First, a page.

Project description:<h4>Purpose</h4>Despite wide research on bioremediation of hydrocarbon-contaminated soil, the mechanisms of surfactant-enhanced bioavailability of the contaminants are still unclear. The presented study was focused on the in-depth description of relationships between hydrocarbons, bacteria, and surfactants. In order to that, the biodegradation experiments and cell viability measurements were conducted, and the properties of cell surface were characterized.<h4>Methods</h4>MTT assay was employed to measure plant extracts toxicity to microbes. Then, membrane permeability changes were evaluated, followed by diesel oil biodegradation in the presence of surfactants measurements by GCxGC-TOFMS and PCR-RAPD analysis.<h4>Results</h4>Our study undoubtedly proves that different surfactants promote assimilation of different groups of hydrocarbons and modify cell surface properties in different ways. Increased biodegradation of diesel oil was observed when cultures with <i>Acinetobacter calcoaceticus</i> M1B were supplemented with <i>Saponaria officinalis</i> and <i>Verbascum nigrum</i> extracts. Interestingly, these surfactants exhibit different influences on cell surface properties and their viability in contrast to the other surfactants. Moreover, the preliminary analyses have shown changes in the genome caused by exposure to surfactants.<h4>Conclusions</h4>The results indicated that the benefits of surfactant use may be related to deep modification at the omics level, not only that of cell surface properties and confirms the complexity of the interactions between bacterial cells, pollutants and surfactants.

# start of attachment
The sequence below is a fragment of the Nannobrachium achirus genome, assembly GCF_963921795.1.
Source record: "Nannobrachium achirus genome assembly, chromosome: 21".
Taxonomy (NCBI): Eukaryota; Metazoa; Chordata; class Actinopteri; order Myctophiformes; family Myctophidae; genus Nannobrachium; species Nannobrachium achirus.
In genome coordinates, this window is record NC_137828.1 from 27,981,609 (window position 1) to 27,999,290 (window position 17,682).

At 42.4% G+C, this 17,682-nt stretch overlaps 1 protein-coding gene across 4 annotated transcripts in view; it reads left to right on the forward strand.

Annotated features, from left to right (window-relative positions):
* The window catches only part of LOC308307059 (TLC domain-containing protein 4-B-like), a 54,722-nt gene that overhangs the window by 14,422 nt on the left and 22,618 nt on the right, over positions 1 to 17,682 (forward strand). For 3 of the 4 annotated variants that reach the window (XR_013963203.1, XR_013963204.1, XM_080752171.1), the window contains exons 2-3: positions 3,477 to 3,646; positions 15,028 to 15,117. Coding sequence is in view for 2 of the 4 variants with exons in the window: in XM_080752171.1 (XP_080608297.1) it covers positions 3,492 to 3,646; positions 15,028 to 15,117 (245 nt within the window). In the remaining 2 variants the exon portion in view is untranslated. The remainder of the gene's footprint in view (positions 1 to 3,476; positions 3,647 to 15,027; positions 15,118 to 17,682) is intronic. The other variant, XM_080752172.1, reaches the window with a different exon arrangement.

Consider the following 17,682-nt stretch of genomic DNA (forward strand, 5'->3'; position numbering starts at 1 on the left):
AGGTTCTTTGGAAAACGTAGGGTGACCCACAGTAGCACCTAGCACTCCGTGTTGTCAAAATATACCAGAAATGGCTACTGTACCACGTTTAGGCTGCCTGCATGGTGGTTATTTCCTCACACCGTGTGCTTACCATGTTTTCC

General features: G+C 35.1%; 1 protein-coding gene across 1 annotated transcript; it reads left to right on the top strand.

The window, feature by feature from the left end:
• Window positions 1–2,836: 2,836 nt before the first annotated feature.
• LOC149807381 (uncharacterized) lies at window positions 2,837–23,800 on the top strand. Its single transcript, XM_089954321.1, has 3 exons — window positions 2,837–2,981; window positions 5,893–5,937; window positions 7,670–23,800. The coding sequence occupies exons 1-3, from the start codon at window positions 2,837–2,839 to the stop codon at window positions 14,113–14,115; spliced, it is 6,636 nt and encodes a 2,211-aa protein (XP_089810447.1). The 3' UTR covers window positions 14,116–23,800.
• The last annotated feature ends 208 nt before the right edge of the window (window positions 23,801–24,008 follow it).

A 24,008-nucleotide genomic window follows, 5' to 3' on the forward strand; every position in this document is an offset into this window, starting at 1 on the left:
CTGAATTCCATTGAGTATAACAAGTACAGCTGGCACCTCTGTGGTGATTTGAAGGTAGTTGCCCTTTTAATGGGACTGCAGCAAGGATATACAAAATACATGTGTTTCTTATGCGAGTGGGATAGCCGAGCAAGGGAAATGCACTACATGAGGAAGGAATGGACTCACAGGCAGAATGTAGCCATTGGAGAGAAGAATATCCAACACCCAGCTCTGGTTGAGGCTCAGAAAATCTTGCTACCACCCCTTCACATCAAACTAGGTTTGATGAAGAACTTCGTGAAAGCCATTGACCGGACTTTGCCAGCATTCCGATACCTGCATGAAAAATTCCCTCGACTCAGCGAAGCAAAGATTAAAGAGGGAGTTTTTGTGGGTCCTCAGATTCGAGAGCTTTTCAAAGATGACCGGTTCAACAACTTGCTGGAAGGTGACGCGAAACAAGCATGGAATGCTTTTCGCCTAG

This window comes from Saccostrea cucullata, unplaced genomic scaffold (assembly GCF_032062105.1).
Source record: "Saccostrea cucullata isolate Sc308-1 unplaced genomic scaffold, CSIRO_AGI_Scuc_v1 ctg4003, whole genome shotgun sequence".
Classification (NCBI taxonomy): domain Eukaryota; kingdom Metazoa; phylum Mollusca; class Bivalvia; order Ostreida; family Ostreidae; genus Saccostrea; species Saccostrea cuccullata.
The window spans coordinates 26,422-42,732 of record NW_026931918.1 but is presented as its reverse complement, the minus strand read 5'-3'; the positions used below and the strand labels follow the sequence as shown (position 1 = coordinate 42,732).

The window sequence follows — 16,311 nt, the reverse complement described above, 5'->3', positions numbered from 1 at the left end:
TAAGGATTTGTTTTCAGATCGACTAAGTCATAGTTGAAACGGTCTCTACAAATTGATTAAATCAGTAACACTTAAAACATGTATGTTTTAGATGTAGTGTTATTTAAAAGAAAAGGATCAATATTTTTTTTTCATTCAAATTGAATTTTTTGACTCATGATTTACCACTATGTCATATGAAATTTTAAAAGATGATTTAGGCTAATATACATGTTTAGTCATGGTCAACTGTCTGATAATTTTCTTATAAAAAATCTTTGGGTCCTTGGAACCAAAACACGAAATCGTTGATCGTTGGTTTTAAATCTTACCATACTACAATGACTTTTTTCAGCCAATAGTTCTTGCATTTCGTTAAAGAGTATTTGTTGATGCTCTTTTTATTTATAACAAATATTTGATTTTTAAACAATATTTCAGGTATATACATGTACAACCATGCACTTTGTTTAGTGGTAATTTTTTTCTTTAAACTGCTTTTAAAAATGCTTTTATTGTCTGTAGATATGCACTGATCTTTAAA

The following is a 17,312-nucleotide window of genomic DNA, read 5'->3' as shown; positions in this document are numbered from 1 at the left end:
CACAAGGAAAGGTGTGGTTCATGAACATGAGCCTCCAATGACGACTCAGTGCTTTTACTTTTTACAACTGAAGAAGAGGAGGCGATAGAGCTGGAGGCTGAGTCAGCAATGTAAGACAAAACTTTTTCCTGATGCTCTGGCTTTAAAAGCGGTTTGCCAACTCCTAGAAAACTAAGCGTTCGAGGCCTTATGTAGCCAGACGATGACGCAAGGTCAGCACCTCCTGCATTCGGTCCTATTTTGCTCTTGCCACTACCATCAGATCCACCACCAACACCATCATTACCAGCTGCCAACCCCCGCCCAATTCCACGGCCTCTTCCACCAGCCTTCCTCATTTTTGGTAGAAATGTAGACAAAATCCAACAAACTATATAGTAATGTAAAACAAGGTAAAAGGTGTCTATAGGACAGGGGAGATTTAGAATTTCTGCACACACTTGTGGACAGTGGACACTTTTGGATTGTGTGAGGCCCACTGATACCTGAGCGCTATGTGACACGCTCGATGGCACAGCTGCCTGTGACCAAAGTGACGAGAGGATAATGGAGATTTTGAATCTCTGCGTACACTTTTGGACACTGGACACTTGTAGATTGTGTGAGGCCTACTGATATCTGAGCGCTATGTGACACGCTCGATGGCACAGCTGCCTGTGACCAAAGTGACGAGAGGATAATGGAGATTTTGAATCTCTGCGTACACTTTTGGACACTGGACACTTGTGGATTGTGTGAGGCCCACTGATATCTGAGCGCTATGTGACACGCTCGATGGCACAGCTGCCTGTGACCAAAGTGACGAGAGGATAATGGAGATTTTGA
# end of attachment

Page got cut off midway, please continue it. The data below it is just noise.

Project description:Antarctica is an attractive target for human exploration and scientific investigation, however the negative effects of human activity on this continent are long lasting and can have serious consequences on the native ecosystem. Various areas of Antarctica have been contaminated with diesel fuel, which contains harmful compounds such as heavy metals and polycyclic aromatic hydrocarbons (PAH). Bioremediation of PAHs by the activity of microorganisms is an ecological, economical, and safe decontamination approach. Since the introduction of foreign organisms into the Antarctica is prohibited, it is key to discover native bacteria that can be used for diesel bioremediation. By following the degradation of the PAH phenanthrene, we isolated 53 PAH metabolizing bacteria from diesel contaminated Antarctic soil samples, with three of these isolates exhibiting a high phenanthrene degrading capacity. In particular, the Sphingobium xenophagum D43FB isolate showed the highest phenanthrene degradation ability, generating up to 95% degradation of initial phenanthrene. D43FB can also degrade phenanthrene in the presence of its usual co-pollutant, the heavy metal cadmium, and showed the ability to grow using diesel-fuel as a sole carbon source. Microtiter plate assays and SEM analysis revealed that S. xenophagum D43FB exhibits the ability to form biofilms and can directly adhere to phenanthrene crystals. Genome sequencing analysis also revealed the presence of several genes involved in PAH degradation and heavy metal resistance in the D43FB genome. Altogether, these results demonstrate that S. xenophagum D43FB shows promising potential for its application in the bioremediation of diesel fuel contaminated-Antarctic ecosystems.